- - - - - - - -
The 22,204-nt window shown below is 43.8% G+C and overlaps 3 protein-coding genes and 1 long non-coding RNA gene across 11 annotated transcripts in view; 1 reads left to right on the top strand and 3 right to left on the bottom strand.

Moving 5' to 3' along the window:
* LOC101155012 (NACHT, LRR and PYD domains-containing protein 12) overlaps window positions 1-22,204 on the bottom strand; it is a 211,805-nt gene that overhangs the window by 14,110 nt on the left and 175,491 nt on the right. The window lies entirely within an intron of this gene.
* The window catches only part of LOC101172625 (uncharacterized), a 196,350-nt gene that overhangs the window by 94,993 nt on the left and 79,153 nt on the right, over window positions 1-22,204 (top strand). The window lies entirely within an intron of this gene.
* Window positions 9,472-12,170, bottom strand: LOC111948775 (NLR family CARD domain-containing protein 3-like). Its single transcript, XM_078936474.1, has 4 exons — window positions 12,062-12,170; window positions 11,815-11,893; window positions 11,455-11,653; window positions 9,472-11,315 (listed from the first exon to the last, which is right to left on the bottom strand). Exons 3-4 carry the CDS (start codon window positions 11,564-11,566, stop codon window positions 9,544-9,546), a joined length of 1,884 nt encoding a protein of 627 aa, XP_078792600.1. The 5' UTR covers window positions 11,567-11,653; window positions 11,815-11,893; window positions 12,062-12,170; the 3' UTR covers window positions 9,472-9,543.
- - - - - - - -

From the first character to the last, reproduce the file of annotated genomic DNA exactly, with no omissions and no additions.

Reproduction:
The 22,204-nt window shown below is 43.8% G+C and overlaps 3 protein-coding genes and 1 long non-coding RNA gene across 11 annotated transcripts in view; 1 reads left to right on the top strand and 3 right to left on the bottom strand.

Moving 5' to 3' along the window:
* LOC101155012 (NACHT, LRR and PYD domains-containing protein 12) overlaps window positions 1-22,204 on the bottom strand; it is a 211,805-nt gene that overhangs the window by 14,110 nt on the left and 175,491 nt on the right. The window lies entirely within an intron of this gene.
* The window catches only part of LOC101172625 (uncharacterized), a 196,350-nt gene that overhangs the window by 94,993 nt on the left and 79,153 nt on the right, over window positions 1-22,204 (top strand). The window lies entirely within an intron of this gene.
* Window positions 9,472-12,170, bottom strand: LOC111948775 (NLR family CARD domain-containing protein 3-like). Its single transcript, XM_078936474.1, has 4 exons — window positions 12,062-12,170; window positions 11,815-11,893; window positions 11,455-11,653; window positions 9,472-11,315 (listed from the first exon to the last, which is right to left on the bottom strand). Exons 3-4 carry the CDS (start codon window positions 11,564-11,566, stop codon window positions 9,544-9,546), a joined length of 1,884 nt encoding a protein of 627 aa, XP_078792600.1. The 5' UTR covers window positions 11,567-11,653; window positions 11,815-11,893; window positions 12,062-12,170; the 3' UTR covers window positions 9,472-9,543.